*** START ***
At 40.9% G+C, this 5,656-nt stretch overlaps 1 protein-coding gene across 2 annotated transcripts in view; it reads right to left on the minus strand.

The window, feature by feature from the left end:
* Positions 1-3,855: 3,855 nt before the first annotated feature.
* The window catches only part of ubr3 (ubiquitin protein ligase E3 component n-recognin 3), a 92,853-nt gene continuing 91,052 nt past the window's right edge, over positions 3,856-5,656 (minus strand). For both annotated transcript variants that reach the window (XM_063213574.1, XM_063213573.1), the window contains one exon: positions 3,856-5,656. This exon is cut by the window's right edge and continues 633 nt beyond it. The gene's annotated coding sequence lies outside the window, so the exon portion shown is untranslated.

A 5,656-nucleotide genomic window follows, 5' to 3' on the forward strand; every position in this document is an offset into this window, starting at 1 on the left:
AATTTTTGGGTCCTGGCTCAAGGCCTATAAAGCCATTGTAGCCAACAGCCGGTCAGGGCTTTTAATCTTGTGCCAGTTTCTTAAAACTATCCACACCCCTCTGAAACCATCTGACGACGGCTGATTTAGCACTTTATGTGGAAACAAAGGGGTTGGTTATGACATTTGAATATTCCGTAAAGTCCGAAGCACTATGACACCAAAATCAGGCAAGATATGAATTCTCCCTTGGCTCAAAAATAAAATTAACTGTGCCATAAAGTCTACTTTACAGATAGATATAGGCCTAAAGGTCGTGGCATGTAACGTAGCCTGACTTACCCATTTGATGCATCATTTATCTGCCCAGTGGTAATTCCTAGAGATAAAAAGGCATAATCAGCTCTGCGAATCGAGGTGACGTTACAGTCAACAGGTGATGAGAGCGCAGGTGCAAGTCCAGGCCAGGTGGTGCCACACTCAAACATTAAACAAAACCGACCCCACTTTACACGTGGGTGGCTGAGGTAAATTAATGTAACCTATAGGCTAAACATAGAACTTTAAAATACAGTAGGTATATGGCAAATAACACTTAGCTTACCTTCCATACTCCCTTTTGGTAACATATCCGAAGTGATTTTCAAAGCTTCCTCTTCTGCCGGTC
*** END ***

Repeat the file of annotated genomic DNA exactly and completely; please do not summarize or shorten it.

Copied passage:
At 40.9% G+C, this 5,656-nt stretch overlaps 1 protein-coding gene across 2 annotated transcripts in view; it reads right to left on the minus strand.

The window, feature by feature from the left end:
* Positions 1-3,855: 3,855 nt before the first annotated feature.
* The window catches only part of ubr3 (ubiquitin protein ligase E3 component n-recognin 3), a 92,853-nt gene continuing 91,052 nt past the window's right edge, over positions 3,856-5,656 (minus strand). For both annotated transcript variants that reach the window (XM_063213574.1, XM_063213573.1), the window contains one exon: positions 3,856-5,656. This exon is cut by the window's right edge and continues 633 nt beyond it. The gene's annotated coding sequence lies outside the window, so the exon portion shown is untranslated.

A 5,656-nucleotide genomic window follows, 5' to 3' on the forward strand; every position in this document is an offset into this window, starting at 1 on the left:
AATTTTTGGGTCCTGGCTCAAGGCCTATAAAGCCATTGTAGCCAACAGCCGGTCAGGGCTTTTAATCTTGTGCCAGTTTCTTAAAACTATCCACACCCCTCTGAAACCATCTGACGACGGCTGATTTAGCACTTTATGTGGAAACAAAGGGGTTGGTTATGACATTTGAATATTCCGTAAAGTCCGAAGCACTATGACACCAAAATCAGGCAAGATATGAATTCTCCCTTGGCTCAAAAATAAAATTAACTGTGCCATAAAGTCTACTTTACAGATAGATATAGGCCTAAAGGTCGTGGCATGTAACGTAGCCTGACTTACCCATTTGATGCATCATTTATCTGCCCAGTGGTAATTCCTAGAGATAAAAAGGCATAATCAGCTCTGCGAATCGAGGTGACGTTACAGTCAACAGGTGATGAGAGCGCAGGTGCAAGTCCAGGCCAGGTGGTGCCACACTCAAACATTAAACAAAACCGACCCCACTTTACACGTGGGTGGCTGAGGTAAATTAATGTAACCTATAGGCTAAACATAGAACTTTAAAATACAGTAGGTATATGGCAAATAACACTTAGCTTACCTTCCATACTCCCTTTTGGTAACATATCCGAAGTGATTTTCAAAGCTTCCTCTTCTGCCGGTC